Posting workers to Sweden

Employees who come to Sweden to work are covered by the laws and agreements that apply to the Swedish labour market.  These regulations are defined by law, collective agreements and local arrangements in accordance with  what is known as the “Swedish model”.  There is an exception, which is where an employee is a posted worker.  In such cases the law on posted workers applies, which means the employee only has certain rights. 

Some important areas covered by posted workers’ rights are: working environment, minimum wages and holiday pay, regulations on working hours, workplace discrimination and parental leave.  Regarding taxes and social benefits, there are different regulations for foreign workers depending on their situation.

What is posting?

A posted worker is a person who is sent to another country by their employer to work there for a limited time.  If the person is sent to Sweden he or she is covered by certain provisions of Swedish law and collective agreements during the period of his or her work in Sweden.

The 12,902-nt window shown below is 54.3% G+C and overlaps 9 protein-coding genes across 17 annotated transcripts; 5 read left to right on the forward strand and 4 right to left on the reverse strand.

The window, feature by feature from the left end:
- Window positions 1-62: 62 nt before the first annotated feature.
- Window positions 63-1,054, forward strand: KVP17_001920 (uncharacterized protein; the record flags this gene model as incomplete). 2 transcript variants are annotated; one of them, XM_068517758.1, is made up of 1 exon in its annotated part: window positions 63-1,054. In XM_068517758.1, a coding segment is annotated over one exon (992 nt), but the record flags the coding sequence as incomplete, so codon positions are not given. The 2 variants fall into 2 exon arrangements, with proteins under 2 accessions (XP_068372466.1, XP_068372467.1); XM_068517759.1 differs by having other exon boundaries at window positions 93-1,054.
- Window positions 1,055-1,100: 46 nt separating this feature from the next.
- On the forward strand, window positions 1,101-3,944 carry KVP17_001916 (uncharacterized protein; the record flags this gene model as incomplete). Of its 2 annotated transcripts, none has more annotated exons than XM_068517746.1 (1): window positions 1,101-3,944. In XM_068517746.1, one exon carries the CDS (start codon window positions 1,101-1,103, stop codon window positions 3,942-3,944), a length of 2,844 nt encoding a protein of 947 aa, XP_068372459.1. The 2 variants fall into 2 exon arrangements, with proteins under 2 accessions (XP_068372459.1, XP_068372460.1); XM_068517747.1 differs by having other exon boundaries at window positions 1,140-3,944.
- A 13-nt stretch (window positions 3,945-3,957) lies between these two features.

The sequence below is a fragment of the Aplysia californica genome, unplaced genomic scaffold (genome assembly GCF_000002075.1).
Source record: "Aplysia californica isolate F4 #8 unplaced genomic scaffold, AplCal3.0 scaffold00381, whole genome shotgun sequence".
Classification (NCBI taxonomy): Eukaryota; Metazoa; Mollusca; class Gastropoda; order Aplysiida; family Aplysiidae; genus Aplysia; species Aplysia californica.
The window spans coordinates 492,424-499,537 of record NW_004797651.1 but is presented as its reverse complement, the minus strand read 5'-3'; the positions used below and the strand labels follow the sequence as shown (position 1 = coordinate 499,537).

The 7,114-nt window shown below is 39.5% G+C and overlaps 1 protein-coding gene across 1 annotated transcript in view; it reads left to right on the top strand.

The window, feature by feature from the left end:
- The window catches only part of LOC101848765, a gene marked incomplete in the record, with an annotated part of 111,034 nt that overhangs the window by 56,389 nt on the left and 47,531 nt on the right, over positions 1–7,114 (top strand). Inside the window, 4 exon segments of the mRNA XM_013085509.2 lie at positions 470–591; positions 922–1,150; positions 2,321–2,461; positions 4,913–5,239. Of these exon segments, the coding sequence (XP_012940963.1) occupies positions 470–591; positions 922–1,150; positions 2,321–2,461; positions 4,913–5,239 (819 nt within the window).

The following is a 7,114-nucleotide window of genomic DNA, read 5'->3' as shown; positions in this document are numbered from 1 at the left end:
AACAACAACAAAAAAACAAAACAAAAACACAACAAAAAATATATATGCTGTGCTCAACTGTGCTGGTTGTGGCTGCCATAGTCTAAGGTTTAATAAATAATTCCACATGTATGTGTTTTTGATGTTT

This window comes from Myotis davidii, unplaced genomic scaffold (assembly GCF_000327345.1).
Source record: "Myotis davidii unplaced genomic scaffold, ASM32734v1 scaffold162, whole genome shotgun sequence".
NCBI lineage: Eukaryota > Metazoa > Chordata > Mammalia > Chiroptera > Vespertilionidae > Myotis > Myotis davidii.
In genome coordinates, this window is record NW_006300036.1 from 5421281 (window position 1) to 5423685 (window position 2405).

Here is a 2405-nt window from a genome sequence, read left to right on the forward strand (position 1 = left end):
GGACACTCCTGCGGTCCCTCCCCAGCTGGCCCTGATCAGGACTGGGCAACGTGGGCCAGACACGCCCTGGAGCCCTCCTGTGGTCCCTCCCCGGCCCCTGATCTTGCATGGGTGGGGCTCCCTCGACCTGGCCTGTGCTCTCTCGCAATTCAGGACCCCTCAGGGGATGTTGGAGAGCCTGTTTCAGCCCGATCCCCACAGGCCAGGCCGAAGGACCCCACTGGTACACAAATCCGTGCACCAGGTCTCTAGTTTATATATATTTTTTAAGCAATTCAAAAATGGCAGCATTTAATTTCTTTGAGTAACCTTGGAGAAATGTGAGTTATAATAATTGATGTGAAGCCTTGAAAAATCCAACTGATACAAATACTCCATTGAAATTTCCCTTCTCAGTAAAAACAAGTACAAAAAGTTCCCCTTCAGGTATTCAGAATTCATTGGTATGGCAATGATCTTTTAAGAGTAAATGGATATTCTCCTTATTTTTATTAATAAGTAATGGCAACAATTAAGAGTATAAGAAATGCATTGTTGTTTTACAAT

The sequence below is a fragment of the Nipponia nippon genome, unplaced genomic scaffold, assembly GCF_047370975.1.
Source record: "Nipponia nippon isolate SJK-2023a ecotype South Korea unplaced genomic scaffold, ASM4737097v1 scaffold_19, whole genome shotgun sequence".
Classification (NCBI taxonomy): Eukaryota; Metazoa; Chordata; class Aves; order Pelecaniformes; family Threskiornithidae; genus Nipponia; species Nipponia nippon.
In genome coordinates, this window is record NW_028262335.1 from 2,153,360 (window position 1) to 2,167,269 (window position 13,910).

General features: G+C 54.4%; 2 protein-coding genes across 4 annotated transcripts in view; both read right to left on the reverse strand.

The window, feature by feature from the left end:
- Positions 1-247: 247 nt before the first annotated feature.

Who is covered by the regulations for posted workers?

The law on the posting of workers is based on the EU Posting of Workers Directive, but the law applies to everyone who is posted – even those who come from countries outside the EU. However, the rules on, for example, residence and work permits vary, depending on which country you are from.

Information about postings must be registered

From 1 July 2013, foreign employers have to report postings and specify a contact person to be registered in Sweden. The register is kept by the Swedish Work Environment Authority. Report posting here

When is the information to be reported?

The report must be made when a posted employee begins working in Sweden, at the latest. If the posting is for no more than five days, no report is necessary. If the posting becomes extended, a report must be made on the sixth day at the latest.

If something is not right

If you discover risks in your workplace or feel that working conditions are dangerous and not consistent with the laws and regulations, you should, in the first instance, speak to your employer.  You can also turn to the Safety Officer or directly to us at the Swedish Work Environment Authority. Read more under Contact Us.